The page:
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'American Radical': Norman Finkelstein fights how he sees fit

Also reviewed: 'Children of Invention,' 'Cry of the Owl,' 'Mother' and more.

March 12, 2010

The pivot point is when Jenny, who talks of how "some people are poison in this life," turns the tables on Robert and becomes his stalker. Complicating matters are Robert's mean-spirited ex-wife (Caroline Dhavernas) and Jenny's hot-tempered boyfriend (James Gilbert), who goes missing one violent evening. As things get hairier for Robert, "The Cry of the Owl" picks up some welcome steam -- even ending on a chillingly apt final shot -- but, overall, it's the kind of technically proficient, deliberately paced, grim sleepwalk that leaves one cold rather than cracked open.

-- Robert Abele "The Cry of the Owl." MPAA rating: R for violence and language. Running time: 1 hour, 39 minutes. At Laemmle's Music Hall, Beverly Hills.

Comedy group's charming effort

The comedy troupe that decides to make a movie -- from Monty Python to Broken Lizard -- is by now a long-standing tradition. The Derrick Comedy group steps up to the plate with "Mystery Team," a pleasant, charming knockabout with a playfully imaginative sense of wit and a pleasingly assured visual style.

The film's story revolves around a trio of Encyclopedia Brown-style child detectives -- the Master of Disguise (Donald Glover), the Strongest Kid in Town (Dominic Dierkes) and the Boy Genius (D.C. Pierson) -- who have gone from precocious and cute as youngsters to sort of sad as they prepare to graduate from high school. When a little girl shows up one morning and wants them to find out who murdered her parents, they gleefully dive in way over their heads.

The parade of familiar faces from the sitcom "Community," "Saturday Night Live," the Upright Citizens Brigade and elsewhere make this sometimes feel like an in-joke among comedy insiders. Perhaps not surprisingly, the film, directed by Dan Eckman, plays out as a series of sketches. There is enough naive charm to the leads to keep the film's central gag from running out of gas, even if it seems at times to be running on fumes.

-- Mark Olsen "Mystery Team." MPAA rating: R for sexual content, nudity, language and some drug material. Running Time: 1 hour, 45 minutes. At the Nuart, West L.A.

Girls lost in the woods

The Canadian thriller "Surviving Crooked Lake" offers tension and honest emotion while making good use of its clearly limited financial resources. Co-writer-directors Sascha Drews, Ezra Krybus and Matthew Miller, shooting on digital video, take a sometimes spare, other times energized approach to their variation-on-a-theme material, building a nice head of steam as they go.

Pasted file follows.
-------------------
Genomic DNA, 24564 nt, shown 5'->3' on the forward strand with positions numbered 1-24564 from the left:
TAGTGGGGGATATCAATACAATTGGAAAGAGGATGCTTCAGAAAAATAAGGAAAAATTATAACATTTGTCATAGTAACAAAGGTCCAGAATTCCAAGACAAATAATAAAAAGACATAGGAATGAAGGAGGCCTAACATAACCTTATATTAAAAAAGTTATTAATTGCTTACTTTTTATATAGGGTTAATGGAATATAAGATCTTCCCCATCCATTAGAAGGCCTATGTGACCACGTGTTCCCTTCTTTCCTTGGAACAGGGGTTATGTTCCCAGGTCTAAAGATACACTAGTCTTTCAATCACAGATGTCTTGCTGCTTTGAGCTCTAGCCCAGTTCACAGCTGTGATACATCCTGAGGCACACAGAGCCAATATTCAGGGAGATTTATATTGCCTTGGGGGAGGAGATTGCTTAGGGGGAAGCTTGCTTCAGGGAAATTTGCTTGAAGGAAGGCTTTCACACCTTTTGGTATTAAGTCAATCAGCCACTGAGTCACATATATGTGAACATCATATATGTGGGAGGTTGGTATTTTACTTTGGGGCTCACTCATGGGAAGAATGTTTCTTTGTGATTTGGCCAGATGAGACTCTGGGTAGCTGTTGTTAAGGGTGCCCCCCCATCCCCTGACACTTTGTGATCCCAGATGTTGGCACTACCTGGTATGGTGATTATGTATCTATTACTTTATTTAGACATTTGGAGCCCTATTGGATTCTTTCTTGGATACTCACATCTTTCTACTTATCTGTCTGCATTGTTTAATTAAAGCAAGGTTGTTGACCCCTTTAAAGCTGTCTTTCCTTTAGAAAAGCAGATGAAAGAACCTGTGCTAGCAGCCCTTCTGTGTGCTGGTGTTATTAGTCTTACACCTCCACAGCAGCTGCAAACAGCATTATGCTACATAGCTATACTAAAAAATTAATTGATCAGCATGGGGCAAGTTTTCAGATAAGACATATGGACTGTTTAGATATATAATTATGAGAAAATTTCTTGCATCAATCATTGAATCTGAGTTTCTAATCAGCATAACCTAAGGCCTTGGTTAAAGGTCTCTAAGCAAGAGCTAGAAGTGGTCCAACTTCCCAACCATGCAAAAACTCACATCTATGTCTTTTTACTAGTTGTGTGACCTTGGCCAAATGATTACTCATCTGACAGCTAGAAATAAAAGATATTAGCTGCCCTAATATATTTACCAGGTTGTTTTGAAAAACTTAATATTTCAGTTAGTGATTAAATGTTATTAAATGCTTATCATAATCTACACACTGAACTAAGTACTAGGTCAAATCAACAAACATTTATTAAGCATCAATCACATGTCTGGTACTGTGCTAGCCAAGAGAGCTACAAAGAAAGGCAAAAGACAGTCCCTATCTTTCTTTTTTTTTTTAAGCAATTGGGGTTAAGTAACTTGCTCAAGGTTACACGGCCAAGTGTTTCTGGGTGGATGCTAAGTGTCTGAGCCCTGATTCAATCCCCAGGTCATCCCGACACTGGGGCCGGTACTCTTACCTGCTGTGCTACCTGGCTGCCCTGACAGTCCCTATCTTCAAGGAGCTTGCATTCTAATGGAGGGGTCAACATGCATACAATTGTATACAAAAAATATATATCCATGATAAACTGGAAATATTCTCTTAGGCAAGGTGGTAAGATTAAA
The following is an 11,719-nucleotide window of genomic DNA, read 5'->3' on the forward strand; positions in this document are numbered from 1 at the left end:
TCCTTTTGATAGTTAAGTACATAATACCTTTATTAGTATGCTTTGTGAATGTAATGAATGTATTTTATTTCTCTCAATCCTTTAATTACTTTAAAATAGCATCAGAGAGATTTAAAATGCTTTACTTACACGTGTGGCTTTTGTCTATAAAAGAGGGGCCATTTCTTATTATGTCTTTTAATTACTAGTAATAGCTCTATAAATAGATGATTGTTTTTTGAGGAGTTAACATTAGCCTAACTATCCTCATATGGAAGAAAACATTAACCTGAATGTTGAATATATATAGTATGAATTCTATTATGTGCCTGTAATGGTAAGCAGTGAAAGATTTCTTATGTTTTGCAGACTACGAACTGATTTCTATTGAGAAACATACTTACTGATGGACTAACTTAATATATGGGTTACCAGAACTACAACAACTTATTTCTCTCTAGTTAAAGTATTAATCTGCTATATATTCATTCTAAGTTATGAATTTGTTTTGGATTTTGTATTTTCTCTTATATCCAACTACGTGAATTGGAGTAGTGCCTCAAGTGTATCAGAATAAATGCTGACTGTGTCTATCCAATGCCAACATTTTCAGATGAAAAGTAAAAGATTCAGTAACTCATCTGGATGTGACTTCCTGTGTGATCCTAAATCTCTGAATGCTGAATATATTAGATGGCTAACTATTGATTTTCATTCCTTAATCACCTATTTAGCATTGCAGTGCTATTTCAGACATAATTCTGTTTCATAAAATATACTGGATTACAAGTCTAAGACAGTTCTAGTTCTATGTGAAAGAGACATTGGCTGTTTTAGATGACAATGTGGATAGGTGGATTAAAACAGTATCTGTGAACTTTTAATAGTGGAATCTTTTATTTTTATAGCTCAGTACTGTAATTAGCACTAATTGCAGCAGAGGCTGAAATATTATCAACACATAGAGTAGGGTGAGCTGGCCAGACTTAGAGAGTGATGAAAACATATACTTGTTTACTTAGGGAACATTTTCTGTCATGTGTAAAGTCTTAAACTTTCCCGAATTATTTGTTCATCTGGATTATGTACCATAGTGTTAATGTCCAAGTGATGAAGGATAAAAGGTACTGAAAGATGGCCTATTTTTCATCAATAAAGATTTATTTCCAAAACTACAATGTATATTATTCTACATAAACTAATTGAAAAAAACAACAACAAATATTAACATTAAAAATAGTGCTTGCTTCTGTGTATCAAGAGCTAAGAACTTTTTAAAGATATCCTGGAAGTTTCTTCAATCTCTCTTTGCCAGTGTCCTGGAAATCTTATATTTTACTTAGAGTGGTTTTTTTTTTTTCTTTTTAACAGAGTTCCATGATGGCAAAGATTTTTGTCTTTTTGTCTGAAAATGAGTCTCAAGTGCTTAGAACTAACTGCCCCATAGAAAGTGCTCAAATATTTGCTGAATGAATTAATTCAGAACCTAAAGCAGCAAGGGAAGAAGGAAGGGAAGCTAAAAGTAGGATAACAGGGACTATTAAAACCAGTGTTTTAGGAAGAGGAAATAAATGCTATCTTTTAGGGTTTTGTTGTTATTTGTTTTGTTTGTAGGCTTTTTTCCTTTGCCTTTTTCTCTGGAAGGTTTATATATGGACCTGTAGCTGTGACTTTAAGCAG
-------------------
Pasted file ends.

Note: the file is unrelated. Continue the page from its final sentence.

This latest "vacation from hell" entry eschews backwoods monsters and boogeymen for more reality-based obstacles on the order of such movies as "Open Water" and last year's "The Canyon." Here, a coltish quartet of teen BFFs on a camping-and-canoe trip must find their way out of the wilderness after guide Jonah (Guy Yarkoni), the protective older brother of Steph (Stephanie Richardson), dies in a freak accident. Lost without food and, apparently, cellphones, nerves fray and loyalties shift as Steph and the girls (Candice Mausner, Morgan McCunn and Alysha Aubin), saddled with Jonah's corpse, battle the elements and, to a lesser degree, one another. But the poignancy of Steph's devotion to Jonah, who's been her rock since their father's death, is the film's strongest -- and most unique -- asset.

-- Gary Goldstein "Surviving Crooked Lake." MPAA rating: PG-13 for some disturbing bloody images, brief strong language, drug use and smoking. Running time: 1 hour, 29 minutes. At Laemmle's Sunset 5, West Hollywood.

Conflict at a D.C. prep school

Racial land mines, cultural differences and adolescent girl turmoil get the indie mash-up treatment in writer-producer-director Emily Abt's drama " Toe to Toe," a movie whose emotional messiness is sturdier than its storytelling. Set primarily at a racially mixed Washington, D.C., prep school, Abt focuses on the queasy friendship between studious black teenager Tosha (Sonequa Martin), who lives in cramped inner city quarters with four generations of her family (including Leslie Uggams as a no-nonsense grandma), and white, privileged, and self-destructively promiscuous Jesse (a heartbreaking Louisa Krause).

They're both star players on the lacrosse team -- for Tosha, it's also her hoped-for Princeton scholarship ticket -- but they clash over the attentions of a sweet-faced Lebanese classmate (Silvestre Rasuk) with hip-hop-DJ dreams. Martin's charismatic dignity in conveying Tosha's academic and cultural pressures make for a fetching heroine, and she's a stark counterpoint to Krause's Jesse, a fast-fading flower whose aggressive sexual indiscriminateness (since her globe-trotting mother, played by Ally Walker, ignores her) is at times difficult to watch.

Unfortunately, Abt undercuts the roiling power of her pained strivers with over-earnest dialogue and tidying-up plotting. But for good stretches, "Toe to Toe" has an engaging frankness about youthful liberty as both a weighty armor and a dangerously alluring escape hatch.

-- Robert Abele "Toe to Toe." MPAA rating: Unrated. Running time: 1 hour, 44 minutes. At Laemmle Sunset 5, West Hollywood; and University Town Center, Irvine.

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